The Personality of Brexit Voters
Openness predicts best
Posted Jun 29, 2016
Bastian Jaeger of Tilburg University in the Netherlands has mined a British data set for clues about voters' decisions as to whether their country should remain in the EU or leave. His findings are an interesting and perhaps surprising reminder that even broad personality dimensions sometimes predict specific behavioral acts, voting being the archetypal political act. As a cautionary note it needs to be pointed out the the unit of analysis here is the county and not the person, that is, the correlations are obtained after considerable aggregation. Here is Bastian's report.
On June 23, 2016, the British people cast their vote in a historic referendum: Remain a member of the European Union or sever ties with the continent. It came down to the wire but the Leave campaign was able to rake in a narrow victory. 51.9% voted against remaining a member of the European Union and for the Brexit, as the decision has been referred to. In the end, the difference was less than 1.3 million votes (about the population of Dallas). Who were the people backing the Leave vote? Journalists were quick in breaking down the results to show that older, less-educated people from rural areas were largely in favor of leaving. However, next to demographics like age and education, political preferences are also influenced by our personality. So can we use basic personality traits to predict who voted for leaving the EU?
A brief history of the EU
The European Union was originally set up as an economic community in the 1950s with the UK joining in 1973. Over the years, more and more legislative decisions were delegated from London, Paris, and Berlin to Brussels where most EU buildings are located. In its current state the EU is still far away from a United States of Europe (what Winston Churchill envisioned after the Second World War), but the UK has always been particularly skeptical of Brussels’ oversight. When the majority of EU members adopted the euro as their common currency, the United Kingdom stuck to the pound sterling.
In the UK, the continuous inflow of refugees has led to increased dissatisfaction about forced compliance with EU law. This development resulted in the call for a referendum. While topics like immigration and trade dominated the debates, what the British voted on in the end were the essential values of the European community. After all, being a member of the EU is an all-or-nothing deal. An open market means economic growth but also common rules and regulations. Open borders mean passport-free travel but also access for immigrants. Europe stands for peace and freedom, bureaucracy and compromise. In the end, a narrow majority of the British people rejected these ideas.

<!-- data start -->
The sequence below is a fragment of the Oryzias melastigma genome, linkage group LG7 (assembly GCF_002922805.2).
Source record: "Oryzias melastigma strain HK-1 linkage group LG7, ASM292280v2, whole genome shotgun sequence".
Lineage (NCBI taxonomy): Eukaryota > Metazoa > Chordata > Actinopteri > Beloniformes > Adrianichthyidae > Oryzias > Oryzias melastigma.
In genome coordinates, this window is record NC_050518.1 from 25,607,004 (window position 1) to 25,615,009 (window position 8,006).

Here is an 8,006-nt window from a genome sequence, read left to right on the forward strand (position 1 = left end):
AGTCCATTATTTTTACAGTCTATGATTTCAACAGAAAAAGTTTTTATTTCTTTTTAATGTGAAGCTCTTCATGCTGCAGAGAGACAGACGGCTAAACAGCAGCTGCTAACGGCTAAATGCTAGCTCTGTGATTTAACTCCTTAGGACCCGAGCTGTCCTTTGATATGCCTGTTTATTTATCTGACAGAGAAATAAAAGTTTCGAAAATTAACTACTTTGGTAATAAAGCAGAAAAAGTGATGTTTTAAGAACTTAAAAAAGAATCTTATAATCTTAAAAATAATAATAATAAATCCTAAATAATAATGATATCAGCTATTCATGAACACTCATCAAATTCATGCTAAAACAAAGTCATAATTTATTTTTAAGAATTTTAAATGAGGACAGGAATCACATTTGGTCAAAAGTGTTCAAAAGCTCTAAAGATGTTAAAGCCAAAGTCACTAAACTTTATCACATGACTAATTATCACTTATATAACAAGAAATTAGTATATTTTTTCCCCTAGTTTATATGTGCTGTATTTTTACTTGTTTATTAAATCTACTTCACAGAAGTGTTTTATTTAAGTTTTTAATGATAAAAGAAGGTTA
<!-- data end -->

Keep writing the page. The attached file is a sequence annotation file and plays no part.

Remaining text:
More open-minded Brits voted against the Brexit
How do personality traits relate to the Brexit decision? Think of your personality as a complex and multi-faceted structure. Researchers have shown that it can be broken down into a handful of basic dimensions. The so-called Big Five — Openness, Conscientiousness, Extraversion, Agreeableness, and Neuroticism — are thought to reflect the core of your personality. Thanks to a recent effort by Peter Rentfrow and his colleagues at the University of Cambridge and the University of Helsinki, data on regional differences in Big Five traits is available for England, Scotland, and Wales.
Of the Big Five, Openness seems to be the prime candidate to capture European values which stand for opening national boarders to free movement, trade, and immigration. Openness describes “the breadth, depth, originality, and complexity of an individual’s mental and experiential life”. Open people tend to be curious and unconventional; they welcome new experiences; they are open-minded and creative. Previous research in the political domain has linked high levels of Openness to tolerance and the endorsement of liberal views.
A look at the referendum results in each of the 380 Local Authority Districts (LADs), shows that Openness is strongly correlated with voting behavior (r = -.67). Areas with very open-minded citizens don’t want to leave the union. Put differently, a 1 point decrease on the Openness scale (ranging from -5 to 5) results in a 5 percentage point increase in the Leave vote.
Take Maldon and Hackney for example. People in the sea-side town of Maldon, Essex have on average the lowest Openness scores. Their vote clearly went to the Brexit
camp with 62.6% voting to leave the European Union. The picture looks quite different if you travel west for one hour. Hackney is located in the north-east of London. It features hipster cafés, an unusual museum displaying clown faces painted on chicken eggs, but also the most open people in the UK. Only 21.4% of its residents elected to leave the EU. This shows that an area’s vote in the referendum is strongly related to the open-mindedness of its residents.
Using personality measures to predict voting behavior